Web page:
Monday, January 13, 2020

"but for me" vs. "but as for me"

Dr. Jeff Hodges thinks I erred in writing the following in my review of "Dolittle":

It might be that little kids will enjoy the film, but for me, as a crotchety 50-something, I had trouble understanding how the filmmakers could assemble this much amazing acting and voice talent, then shoehorn the cast into a plodding, predictable narrative utterly lacking in imagination and deep sentiment.
By Jeff's lights, the phrase "but for me" ought to read, "but as for me." In my reply to Jeff's comment, I acknowledged that "but as for me" is a perfectly legitimate turn of phrase, but I also said that I didn't see how what I'd written was wrong. By my lights, "but for me" is merely shorthand for "but from my perspective." I openly mused as to whether "but for me" and "but as for me" might even be interchangeable because I was having trouble thinking of cases in which one phrase couldn't be switched out for the other.

Then something occurred to me:
I know not what course others may take; but as for me, give me liberty or give me death!
—Patrick Henry, 1775, misusing a semicolon (they tended to do this in the 1700s)
Maybe it's a function of the fame and venerability of the above quotation, but excising the "as" from Henry's iconic utterance would, in my opinion, diminish it.

But why do I think this?

That's what I want to explore here. In my reply to Jeff, I said the following:
It's an interesting question, though, because I'm now wondering whether "but for me" and "but as for me" are interchangeable in all contexts or only in some, and what rule, if any, might determine that. Both phrases introduce an independent clause thanks to the coordinating conjunction "but," with the "for me"/"as for me" being grammatically irrelevant because it doesn't determine the grammatical nature of what follows the "but."

I'll have to ponder this point. Am I effectively arguing that the "as" is never necessary? I instinctively don't want to go that far because, as I wrote at the beginning of this reply, I think "but as for me" is perfectly legitimate, yet I can't think of a case in which the two phrases would lead to two distinctly different semantic outcomes.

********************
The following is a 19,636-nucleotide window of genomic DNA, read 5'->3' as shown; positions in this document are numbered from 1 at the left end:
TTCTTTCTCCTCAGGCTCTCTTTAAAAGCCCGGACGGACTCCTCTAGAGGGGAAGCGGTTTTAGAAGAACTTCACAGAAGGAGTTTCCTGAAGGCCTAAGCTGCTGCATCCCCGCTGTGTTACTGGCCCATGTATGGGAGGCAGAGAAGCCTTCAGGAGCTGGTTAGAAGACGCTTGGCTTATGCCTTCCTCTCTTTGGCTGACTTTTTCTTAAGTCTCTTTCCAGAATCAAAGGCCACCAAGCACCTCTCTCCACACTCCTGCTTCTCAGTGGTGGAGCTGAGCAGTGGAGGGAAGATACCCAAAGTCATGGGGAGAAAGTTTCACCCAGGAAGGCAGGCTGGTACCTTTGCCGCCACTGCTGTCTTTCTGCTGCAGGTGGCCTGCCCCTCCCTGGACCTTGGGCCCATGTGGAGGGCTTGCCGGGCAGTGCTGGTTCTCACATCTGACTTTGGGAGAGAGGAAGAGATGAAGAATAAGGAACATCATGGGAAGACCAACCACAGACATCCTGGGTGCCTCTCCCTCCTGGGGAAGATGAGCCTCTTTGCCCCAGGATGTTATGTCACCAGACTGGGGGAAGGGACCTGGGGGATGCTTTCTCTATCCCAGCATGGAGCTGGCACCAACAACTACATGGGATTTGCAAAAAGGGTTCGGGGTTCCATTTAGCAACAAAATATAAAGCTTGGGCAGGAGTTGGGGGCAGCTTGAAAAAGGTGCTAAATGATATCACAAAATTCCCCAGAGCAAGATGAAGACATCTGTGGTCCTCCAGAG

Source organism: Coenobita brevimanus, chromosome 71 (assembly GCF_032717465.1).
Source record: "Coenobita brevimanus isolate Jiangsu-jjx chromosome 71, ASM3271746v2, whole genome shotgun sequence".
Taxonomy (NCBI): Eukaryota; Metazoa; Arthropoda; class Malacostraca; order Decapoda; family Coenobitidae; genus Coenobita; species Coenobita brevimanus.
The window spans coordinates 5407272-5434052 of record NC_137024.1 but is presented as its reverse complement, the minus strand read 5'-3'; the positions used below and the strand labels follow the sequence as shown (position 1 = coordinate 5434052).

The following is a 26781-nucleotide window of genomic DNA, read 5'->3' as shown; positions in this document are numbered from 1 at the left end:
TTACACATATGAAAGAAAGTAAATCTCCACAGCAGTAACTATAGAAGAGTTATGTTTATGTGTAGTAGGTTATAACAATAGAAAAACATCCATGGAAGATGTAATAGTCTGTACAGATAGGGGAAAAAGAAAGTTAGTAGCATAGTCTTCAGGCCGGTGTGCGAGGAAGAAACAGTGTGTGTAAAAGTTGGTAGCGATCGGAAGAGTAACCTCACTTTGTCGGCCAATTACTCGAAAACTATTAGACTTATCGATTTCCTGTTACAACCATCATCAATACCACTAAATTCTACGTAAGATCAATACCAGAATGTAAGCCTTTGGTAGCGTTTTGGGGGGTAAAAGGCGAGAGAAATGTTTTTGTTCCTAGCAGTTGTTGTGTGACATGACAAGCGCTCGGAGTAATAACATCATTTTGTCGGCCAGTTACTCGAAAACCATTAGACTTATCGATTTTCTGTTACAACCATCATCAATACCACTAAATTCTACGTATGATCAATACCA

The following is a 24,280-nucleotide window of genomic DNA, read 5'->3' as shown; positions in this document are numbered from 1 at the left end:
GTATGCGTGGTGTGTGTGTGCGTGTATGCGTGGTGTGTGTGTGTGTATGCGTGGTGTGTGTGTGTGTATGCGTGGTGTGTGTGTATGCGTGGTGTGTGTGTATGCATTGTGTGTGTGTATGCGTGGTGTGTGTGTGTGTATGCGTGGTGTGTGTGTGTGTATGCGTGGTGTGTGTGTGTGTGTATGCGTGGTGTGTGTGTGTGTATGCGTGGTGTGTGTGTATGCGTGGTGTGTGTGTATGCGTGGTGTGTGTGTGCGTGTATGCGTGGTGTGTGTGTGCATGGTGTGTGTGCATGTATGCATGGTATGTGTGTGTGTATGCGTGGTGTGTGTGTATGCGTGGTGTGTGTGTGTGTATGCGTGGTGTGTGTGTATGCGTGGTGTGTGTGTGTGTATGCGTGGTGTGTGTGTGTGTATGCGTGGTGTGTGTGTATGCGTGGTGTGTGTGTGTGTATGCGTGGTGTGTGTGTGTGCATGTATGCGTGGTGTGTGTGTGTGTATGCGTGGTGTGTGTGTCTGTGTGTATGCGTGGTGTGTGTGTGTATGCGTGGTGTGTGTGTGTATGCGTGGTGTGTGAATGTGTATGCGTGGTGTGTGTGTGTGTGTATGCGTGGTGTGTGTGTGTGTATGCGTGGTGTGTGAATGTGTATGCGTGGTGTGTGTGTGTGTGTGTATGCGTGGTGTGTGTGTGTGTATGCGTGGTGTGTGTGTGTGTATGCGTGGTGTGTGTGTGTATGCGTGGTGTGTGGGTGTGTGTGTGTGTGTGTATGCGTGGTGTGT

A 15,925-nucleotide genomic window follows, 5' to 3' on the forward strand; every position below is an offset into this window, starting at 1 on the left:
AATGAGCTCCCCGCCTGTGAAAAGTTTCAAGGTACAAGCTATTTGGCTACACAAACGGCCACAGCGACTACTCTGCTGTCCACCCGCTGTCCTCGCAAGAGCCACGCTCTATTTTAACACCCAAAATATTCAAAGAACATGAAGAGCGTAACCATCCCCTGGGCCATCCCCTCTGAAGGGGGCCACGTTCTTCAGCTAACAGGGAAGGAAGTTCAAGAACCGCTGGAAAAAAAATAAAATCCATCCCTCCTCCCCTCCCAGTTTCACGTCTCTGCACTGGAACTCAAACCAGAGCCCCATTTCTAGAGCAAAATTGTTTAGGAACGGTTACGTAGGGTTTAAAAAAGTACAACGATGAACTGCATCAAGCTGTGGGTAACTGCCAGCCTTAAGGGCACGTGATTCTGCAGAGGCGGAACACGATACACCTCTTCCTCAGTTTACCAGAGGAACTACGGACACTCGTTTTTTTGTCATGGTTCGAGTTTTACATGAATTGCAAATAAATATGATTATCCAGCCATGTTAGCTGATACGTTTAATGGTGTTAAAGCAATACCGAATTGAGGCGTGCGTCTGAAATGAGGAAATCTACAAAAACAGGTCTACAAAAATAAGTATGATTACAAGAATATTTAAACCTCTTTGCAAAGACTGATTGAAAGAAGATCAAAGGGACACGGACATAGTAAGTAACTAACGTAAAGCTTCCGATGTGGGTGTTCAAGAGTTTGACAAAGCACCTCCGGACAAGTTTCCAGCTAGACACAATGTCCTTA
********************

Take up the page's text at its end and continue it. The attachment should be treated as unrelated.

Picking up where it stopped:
This is all a roundabout way of saying "I don't know." I don't know what grammatical imperative there might be to add the "as" unless we're dealing with a petrified expression,* and at the same time, I'm not convinced that the phrase is a petrified expression, which I'd why I'm comfortable with what I wrote.
We can get more venerable than Patrick Henry. How about the Bible?

Psalm 73:1-3:
Truly God is good to Israel, to those who are pure in heart. But as for me, my feet had almost stumbled, my steps had nearly slipped. For I was envious of the arrogant when I saw the prosperity of the wicked.
But lookee here, at the same psalm, verses 27-28:
For behold, those who are far from you shall perish; you put an end to everyone who is unfaithful to you. But for me it is good to be near God; I have made the Lord GOD my refuge, that I may tell of all your works.
This seems to be a clear-cut example of interchangeability. In the latter quote from the psalm, "But for me" really ought to have a comma after it, but the main point is that the phrase means what I earlier said it meant: "but from my perspective." This makes "But for me" the functional equivalent of the "But as for me" from Psalm 73:1-3.

There is some possible ambiguity inherent in the phrase "but for me." This ambiguity comes from the "but for" part of the locution. In some contexts, "but for" can mean something like "except for" or "had it not been for." (See more here. Scroll down to "idioms for but.")
        But for Kevin's "nay" vote, everyone approved the new pube-shaving law.
        I'd have lost my scrote, but for your deft intervention.

As I noted in my reply to Jeff, though, the "but for me" phrase in my review can't be taken to mean anything other than "but from my perspective" unless one is wilfully misreading what I wrote. My meaning is pretty obvious.

None of this gets us any closer to finding or constructing a rule to determine the usage of "but for me" versus "but as for me." I can, however, note that in the above discussion of ambiguity, what follows the sentence-ending "but for"** (second sentence, above) is a noun phrase. What follows "but for me"/"but as for me," by contrast, is an independent clause, which suggests that we're looking at a standard comma-conjunction situation in which a sentence element separates two independent clauses. It's for this reason that I tentatively submit that the "for me" and the "as for me" are grammatically irrelevant: they don't help to determine the grammatical nature of what follows: only the "but" does that, or so it seems to me.